This book review essay summarizes the key arguments of Kevin Schilbrack’s Philosophy and the Study of Religions: A Manifesto and offers two critical responses.
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  33.  27
    Kevin Kelly, Kevin Kelly, Oliver Schulte, Vincent Hendricks.
    Philosophical logicians proposing theories of rational belief revision have had little to say about whether their proposals assist or impede the agent's ability to reliably arrive at the truth as his beliefs change through time. On the other hand, reliability is the central concern of formal learning theory. In this paper we investigate the belief revision theory of Alchourron, Gardenfors and Makinson from a learning theoretic point of view.
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  34.  8
    Juliet Lodge (2010). Kevin Warwick's Experiment 1: Future Identity. Studies in Ethics, Law, and Technology 4 (3).
    This comment responds to Kevin Warwick’s article on the uses of implants. It foregrounds how human frailty can undermine the promise that new ICTs will assist the vulnerable and deliver better services, safety and security. For example, the type of data in an RFID implant could readily be used to identify and eradicate certain kinds of individuals. We need to question the priority of values in our societies, and there is a need for swift critical thinking, looking beyond the (...)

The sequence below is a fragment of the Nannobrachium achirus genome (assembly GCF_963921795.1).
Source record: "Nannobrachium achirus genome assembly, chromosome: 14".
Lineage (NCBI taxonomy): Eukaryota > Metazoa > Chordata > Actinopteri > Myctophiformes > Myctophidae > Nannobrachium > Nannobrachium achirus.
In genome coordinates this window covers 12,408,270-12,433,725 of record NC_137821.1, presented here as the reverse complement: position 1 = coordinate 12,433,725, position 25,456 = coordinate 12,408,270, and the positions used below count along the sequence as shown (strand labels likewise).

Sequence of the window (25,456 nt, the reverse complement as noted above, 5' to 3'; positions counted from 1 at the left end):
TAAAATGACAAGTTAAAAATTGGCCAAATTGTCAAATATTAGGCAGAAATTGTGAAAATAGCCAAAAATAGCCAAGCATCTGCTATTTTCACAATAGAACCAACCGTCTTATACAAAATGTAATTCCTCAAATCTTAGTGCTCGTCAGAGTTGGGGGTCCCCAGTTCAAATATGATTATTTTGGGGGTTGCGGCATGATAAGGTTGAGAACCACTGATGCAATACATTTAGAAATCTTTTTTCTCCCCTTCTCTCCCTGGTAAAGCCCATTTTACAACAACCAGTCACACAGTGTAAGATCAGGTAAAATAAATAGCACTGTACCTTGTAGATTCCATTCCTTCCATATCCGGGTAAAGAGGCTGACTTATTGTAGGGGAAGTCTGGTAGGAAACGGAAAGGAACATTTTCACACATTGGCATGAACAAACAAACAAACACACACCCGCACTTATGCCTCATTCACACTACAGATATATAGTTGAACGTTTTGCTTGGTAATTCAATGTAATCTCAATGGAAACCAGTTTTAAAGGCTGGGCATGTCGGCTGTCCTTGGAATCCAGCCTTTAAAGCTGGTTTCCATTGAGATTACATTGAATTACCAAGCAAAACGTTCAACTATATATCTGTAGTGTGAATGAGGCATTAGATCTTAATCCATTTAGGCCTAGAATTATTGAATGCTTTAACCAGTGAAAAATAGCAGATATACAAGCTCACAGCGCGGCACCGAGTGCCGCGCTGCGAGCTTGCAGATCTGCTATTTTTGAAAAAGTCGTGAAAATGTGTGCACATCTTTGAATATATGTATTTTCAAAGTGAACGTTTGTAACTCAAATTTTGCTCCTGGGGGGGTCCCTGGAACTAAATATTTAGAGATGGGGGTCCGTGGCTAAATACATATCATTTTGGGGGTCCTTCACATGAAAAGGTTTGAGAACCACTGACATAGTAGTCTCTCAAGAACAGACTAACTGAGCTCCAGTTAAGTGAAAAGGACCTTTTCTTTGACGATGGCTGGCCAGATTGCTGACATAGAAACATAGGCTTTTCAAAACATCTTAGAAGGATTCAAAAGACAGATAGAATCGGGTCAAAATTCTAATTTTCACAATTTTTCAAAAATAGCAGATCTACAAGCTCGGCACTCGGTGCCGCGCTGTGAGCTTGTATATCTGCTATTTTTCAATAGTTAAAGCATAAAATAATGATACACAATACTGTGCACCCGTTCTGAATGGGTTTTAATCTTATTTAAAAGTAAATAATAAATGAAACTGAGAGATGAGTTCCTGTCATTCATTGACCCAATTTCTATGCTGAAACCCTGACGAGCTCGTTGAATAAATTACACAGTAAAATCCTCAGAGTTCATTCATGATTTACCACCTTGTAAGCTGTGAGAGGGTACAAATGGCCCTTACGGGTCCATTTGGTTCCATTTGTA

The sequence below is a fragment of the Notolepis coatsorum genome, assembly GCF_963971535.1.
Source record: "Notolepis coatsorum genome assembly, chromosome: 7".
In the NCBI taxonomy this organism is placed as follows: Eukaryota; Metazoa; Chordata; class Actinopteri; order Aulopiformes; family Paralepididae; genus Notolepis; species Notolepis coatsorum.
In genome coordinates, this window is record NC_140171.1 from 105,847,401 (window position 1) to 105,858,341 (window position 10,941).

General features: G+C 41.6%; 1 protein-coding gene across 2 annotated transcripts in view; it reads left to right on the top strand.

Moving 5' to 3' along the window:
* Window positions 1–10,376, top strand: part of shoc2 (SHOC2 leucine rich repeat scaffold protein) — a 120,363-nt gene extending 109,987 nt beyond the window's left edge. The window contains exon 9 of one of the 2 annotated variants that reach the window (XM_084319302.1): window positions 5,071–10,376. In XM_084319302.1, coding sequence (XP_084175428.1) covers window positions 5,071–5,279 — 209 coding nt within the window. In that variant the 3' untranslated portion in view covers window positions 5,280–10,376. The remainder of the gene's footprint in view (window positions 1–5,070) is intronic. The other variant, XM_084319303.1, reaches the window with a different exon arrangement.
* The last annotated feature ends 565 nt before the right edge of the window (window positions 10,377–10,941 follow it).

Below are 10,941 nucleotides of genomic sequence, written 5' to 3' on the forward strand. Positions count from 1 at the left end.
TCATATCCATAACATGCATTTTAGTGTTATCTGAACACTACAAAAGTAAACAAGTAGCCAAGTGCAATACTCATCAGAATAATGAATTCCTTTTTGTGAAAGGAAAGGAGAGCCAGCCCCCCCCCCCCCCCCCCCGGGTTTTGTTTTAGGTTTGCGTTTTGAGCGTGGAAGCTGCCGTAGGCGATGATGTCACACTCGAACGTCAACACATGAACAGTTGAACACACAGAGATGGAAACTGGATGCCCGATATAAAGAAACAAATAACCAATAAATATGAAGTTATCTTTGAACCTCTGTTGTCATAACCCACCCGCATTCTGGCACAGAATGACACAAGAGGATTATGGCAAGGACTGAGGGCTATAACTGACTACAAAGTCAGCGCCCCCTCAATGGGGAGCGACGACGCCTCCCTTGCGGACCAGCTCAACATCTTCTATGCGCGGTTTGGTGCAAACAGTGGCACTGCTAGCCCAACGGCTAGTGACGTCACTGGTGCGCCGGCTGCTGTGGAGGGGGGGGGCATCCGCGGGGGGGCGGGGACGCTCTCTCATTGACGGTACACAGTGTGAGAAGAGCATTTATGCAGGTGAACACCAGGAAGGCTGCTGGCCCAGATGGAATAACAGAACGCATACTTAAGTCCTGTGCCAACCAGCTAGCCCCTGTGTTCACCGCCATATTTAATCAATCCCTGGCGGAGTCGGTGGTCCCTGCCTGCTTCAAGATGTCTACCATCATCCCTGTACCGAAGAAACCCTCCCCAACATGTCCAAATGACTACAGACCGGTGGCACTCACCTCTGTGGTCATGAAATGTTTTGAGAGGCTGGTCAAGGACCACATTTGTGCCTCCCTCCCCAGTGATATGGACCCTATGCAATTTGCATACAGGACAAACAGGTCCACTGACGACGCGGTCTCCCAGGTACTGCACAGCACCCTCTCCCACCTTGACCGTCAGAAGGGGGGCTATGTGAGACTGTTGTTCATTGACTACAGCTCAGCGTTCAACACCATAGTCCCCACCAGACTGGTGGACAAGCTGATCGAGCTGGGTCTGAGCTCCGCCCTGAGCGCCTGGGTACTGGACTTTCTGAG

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  35.  6
    James McLachlan (2014). Kevin Schilbrack on Defining Religion and the Field of the Study of Religions. Sophia 53 (3):379-382.
    Kevin Schilbrack’s manifesto Philosophy and the Study of Religions is an important foundational work for two fields: philosophy of religion and religious studies. The philosophers of religion sometimes appear to better fit Donald Wiebe’s characterization of religionists as crypto-theologians. They seem only really concerned with Christian theology or at the most theism, despite the fact that Christianity only accounts for about a third of what we could call religious people on the planet and theism only about half. They seem (...)
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  36.  14
    Gregory E. Ganssle (2005). Metaphysics, Ethics and Personhood: A Response to Kevin Corcoran. Faith and Philosophy 22 (3):370-376.